Another theory is that books will become niche products covering special interests or remote, developing destinations without mobile coverage or the visitor numbers to merit an app. Bradt – known for its guides to almost comically uncommercial destinations, including North Korea and Iraq – actually saw sales rise by 2.25 per cent in 2009. And one of the few real success stories of recent years has been Punk Publishing, which produces the Cool Camping and Wild Swimming series, and saw sales double in the last four years.

Jonathan Knight, founder of Punk Publishing, a partner with Ellingham in the Cool Places apps, says it’s vital to find a niche. “Our most mainstream title to date was Taste Britain, all about the best farmers markets, wonderful delis and so on. You’d think that would have wide appeal, but it’s actually been our worst-selling book.”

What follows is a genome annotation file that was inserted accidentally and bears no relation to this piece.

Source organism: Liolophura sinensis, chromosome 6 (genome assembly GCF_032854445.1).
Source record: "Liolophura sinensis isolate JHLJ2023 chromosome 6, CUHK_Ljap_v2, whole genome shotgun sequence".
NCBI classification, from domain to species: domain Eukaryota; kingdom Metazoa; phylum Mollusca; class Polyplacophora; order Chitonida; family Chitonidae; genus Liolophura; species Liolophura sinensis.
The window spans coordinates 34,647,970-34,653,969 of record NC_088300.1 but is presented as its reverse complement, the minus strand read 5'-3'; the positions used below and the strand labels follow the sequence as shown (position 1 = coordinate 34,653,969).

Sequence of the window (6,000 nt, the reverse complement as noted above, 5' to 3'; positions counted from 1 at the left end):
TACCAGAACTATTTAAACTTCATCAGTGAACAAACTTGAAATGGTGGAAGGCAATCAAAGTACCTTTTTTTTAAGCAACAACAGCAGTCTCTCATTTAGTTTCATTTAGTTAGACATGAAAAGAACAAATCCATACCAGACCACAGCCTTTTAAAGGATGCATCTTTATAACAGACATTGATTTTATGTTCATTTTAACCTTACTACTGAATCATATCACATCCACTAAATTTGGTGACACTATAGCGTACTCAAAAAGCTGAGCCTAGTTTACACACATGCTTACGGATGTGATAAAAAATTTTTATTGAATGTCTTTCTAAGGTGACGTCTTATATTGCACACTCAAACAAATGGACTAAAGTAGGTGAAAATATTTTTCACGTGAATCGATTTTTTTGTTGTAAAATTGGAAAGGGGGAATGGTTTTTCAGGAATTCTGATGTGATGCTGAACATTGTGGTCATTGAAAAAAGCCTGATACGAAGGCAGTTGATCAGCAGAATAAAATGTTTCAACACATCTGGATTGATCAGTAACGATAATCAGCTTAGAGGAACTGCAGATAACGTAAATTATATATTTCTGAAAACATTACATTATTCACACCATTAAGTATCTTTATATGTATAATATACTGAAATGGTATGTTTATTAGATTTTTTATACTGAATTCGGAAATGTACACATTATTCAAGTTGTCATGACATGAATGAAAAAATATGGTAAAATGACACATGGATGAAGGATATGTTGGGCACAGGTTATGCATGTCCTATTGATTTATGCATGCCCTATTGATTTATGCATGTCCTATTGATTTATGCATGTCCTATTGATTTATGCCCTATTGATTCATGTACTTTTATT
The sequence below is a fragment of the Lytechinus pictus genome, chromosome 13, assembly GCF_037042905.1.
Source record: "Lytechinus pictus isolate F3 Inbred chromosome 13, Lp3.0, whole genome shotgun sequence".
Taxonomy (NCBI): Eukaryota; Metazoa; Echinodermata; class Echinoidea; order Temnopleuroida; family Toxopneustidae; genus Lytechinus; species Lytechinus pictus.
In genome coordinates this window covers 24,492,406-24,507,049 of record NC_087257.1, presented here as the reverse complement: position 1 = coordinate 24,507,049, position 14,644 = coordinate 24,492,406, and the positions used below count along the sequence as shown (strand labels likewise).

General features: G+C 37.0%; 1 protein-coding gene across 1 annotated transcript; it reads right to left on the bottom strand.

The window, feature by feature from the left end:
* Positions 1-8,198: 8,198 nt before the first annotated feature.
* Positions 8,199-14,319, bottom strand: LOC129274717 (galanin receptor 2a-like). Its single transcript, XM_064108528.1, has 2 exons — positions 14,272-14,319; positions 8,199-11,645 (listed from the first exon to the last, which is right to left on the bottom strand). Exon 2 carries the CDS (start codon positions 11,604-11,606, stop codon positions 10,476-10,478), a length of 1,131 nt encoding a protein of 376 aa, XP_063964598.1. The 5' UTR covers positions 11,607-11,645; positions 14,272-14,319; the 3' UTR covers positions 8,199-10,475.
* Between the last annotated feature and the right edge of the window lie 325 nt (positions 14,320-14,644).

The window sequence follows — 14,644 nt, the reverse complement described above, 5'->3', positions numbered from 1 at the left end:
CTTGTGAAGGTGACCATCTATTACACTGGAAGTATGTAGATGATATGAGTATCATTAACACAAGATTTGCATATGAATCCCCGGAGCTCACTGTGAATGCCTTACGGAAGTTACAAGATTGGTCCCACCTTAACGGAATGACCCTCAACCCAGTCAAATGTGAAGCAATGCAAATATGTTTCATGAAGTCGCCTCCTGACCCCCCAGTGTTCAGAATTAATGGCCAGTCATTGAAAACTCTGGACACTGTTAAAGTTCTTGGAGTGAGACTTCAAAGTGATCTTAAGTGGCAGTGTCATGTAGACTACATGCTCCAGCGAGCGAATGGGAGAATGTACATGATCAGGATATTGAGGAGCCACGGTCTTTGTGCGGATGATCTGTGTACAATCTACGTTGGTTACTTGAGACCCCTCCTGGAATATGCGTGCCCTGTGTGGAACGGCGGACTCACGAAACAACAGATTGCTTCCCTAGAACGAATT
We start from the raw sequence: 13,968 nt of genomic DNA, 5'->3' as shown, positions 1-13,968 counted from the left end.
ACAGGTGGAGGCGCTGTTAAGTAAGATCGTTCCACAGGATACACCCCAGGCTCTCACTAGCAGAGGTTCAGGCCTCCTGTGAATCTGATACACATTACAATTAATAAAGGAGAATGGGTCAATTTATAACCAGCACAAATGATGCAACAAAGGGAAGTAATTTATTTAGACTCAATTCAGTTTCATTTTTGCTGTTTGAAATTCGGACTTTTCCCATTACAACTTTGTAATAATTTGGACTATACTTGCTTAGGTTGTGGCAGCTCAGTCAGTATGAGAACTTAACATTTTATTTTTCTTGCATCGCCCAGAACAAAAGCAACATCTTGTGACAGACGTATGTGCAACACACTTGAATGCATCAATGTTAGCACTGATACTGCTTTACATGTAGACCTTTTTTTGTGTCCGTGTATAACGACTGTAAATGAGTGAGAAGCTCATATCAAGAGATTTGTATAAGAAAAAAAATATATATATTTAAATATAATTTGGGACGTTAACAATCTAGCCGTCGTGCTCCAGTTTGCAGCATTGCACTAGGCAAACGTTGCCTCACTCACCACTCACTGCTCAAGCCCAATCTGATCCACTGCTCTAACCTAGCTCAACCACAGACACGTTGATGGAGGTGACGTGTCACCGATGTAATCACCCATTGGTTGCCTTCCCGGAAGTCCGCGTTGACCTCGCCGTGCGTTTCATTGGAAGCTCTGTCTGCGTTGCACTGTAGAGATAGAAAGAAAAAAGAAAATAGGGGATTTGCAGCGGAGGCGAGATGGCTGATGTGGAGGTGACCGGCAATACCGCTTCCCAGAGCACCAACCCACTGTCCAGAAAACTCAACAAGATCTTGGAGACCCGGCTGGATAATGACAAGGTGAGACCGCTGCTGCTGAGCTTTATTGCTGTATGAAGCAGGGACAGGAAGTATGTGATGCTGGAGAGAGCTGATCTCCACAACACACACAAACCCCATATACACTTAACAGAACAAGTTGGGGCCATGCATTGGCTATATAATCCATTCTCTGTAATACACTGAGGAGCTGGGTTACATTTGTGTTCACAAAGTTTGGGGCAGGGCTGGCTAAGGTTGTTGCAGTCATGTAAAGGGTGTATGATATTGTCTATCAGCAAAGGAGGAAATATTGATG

Even those driving the digital change get a little misty-eyed about books. Everyone I spoke to stressed their love of print – everything from the portability of books to the smell of the pages. What a tragedy it would be, they all said, if guidebooks did disappear.

But would it really? Perhaps being less devoted to them might actually improve our travel experience. The new technology requires far more active involvement on the user’s part. You have to seek out information from an app. You use Google Googles to give information on something that has spontaneously caught your eye. So perhaps the death of the guidebook might at last teach us, just like Lucy Honeychurch, to experience foreign countries for ourselves. If not, then at least the new technology will, according to Ellingham, “make it an awful lot easier to find a good pub.”